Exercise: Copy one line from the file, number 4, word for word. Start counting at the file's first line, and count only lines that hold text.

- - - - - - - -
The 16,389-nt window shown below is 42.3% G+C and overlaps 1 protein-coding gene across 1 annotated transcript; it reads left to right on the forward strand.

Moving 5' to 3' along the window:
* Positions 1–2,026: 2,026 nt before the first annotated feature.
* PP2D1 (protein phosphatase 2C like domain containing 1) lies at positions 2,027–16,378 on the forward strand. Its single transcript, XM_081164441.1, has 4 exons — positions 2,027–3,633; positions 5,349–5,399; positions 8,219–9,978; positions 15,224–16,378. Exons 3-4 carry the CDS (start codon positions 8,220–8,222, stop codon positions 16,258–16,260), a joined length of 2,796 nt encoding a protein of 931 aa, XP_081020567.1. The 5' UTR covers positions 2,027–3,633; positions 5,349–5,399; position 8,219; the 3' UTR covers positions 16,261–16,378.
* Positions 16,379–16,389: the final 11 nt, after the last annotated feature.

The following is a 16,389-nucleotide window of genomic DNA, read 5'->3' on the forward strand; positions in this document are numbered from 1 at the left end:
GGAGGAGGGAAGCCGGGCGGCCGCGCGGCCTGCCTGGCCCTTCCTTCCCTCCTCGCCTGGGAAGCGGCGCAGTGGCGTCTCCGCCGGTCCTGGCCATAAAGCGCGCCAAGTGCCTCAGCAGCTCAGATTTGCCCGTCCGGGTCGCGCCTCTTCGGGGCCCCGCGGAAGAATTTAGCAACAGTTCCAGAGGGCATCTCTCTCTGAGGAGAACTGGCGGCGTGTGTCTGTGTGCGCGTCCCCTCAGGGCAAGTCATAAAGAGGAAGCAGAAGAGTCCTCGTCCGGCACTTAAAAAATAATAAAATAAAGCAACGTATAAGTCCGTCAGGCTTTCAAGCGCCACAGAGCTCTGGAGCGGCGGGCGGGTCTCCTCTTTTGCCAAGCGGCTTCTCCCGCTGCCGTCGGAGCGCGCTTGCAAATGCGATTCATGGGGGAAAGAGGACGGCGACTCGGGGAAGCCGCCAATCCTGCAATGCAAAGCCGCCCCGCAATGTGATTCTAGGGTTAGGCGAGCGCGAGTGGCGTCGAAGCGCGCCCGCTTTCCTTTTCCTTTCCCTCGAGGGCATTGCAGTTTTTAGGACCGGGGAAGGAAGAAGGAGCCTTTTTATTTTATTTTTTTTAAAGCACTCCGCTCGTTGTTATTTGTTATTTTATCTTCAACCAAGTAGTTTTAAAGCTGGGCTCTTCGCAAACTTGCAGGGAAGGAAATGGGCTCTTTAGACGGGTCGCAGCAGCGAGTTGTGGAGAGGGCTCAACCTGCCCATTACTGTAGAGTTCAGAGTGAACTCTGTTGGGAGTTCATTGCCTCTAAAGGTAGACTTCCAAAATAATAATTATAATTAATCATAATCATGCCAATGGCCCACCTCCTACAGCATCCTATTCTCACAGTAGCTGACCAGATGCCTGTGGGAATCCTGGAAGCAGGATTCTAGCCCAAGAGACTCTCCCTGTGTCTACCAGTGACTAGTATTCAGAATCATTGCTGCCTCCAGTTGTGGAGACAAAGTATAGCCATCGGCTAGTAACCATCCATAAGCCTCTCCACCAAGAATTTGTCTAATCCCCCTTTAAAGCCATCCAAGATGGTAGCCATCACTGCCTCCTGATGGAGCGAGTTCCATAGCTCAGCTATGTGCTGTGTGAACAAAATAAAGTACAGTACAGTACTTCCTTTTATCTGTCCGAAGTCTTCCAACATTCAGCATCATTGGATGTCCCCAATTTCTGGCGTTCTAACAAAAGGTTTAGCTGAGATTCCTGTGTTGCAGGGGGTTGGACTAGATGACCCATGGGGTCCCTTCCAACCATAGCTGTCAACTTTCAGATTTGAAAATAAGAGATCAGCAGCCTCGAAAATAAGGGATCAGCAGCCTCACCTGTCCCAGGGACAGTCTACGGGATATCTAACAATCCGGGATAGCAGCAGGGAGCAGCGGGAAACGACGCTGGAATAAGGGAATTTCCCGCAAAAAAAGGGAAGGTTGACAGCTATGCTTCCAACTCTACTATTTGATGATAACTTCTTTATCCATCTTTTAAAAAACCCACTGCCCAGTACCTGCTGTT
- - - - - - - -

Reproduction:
* PP2D1 (protein phosphatase 2C like domain containing 1) lies at positions 2,027–16,378 on the forward strand. Its single transcript, XM_081164441.1, has 4 exons — positions 2,027–3,633; positions 5,349–5,399; positions 8,219–9,978; positions 15,224–16,378. Exons 3-4 carry the CDS (start codon positions 8,220–8,222, stop codon positions 16,258–16,260), a joined length of 2,796 nt encoding a protein of 931 aa, XP_081020567.1. The 5' UTR covers positions 2,027–3,633; positions 5,349–5,399; position 8,219; the 3' UTR covers positions 16,261–16,378.